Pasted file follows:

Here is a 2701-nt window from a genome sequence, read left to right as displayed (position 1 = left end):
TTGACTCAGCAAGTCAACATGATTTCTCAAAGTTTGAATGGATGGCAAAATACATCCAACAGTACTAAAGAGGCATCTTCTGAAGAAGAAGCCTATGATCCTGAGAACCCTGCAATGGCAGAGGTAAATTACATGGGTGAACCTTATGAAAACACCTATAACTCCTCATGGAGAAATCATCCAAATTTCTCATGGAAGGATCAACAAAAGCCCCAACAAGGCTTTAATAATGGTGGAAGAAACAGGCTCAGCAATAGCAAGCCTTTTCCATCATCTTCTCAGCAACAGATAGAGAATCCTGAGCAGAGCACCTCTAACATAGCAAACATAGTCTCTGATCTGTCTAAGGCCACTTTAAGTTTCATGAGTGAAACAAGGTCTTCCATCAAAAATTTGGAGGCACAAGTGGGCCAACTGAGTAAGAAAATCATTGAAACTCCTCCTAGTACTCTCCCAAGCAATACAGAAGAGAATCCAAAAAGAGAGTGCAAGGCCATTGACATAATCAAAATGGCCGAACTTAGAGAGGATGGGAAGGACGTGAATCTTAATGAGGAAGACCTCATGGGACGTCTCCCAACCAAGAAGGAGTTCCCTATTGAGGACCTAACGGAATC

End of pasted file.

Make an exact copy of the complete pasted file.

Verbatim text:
Here is a 2701-nt window from a genome sequence, read left to right as displayed (position 1 = left end):
TTGACTCAGCAAGTCAACATGATTTCTCAAAGTTTGAATGGATGGCAAAATACATCCAACAGTACTAAAGAGGCATCTTCTGAAGAAGAAGCCTATGATCCTGAGAACCCTGCAATGGCAGAGGTAAATTACATGGGTGAACCTTATGAAAACACCTATAACTCCTCATGGAGAAATCATCCAAATTTCTCATGGAAGGATCAACAAAAGCCCCAACAAGGCTTTAATAATGGTGGAAGAAACAGGCTCAGCAATAGCAAGCCTTTTCCATCATCTTCTCAGCAACAGATAGAGAATCCTGAGCAGAGCACCTCTAACATAGCAAACATAGTCTCTGATCTGTCTAAGGCCACTTTAAGTTTCATGAGTGAAACAAGGTCTTCCATCAAAAATTTGGAGGCACAAGTGGGCCAACTGAGTAAGAAAATCATTGAAACTCCTCCTAGTACTCTCCCAAGCAATACAGAAGAGAATCCAAAAAGAGAGTGCAAGGCCATTGACATAATCAAAATGGCCGAACTTAGAGAGGATGGGAAGGACGTGAATCTTAATGAGGAAGACCTCATGGGACGTCTCCCAACCAAGAAGGAGTTCCCTATTGAGGACCTAACGGAATC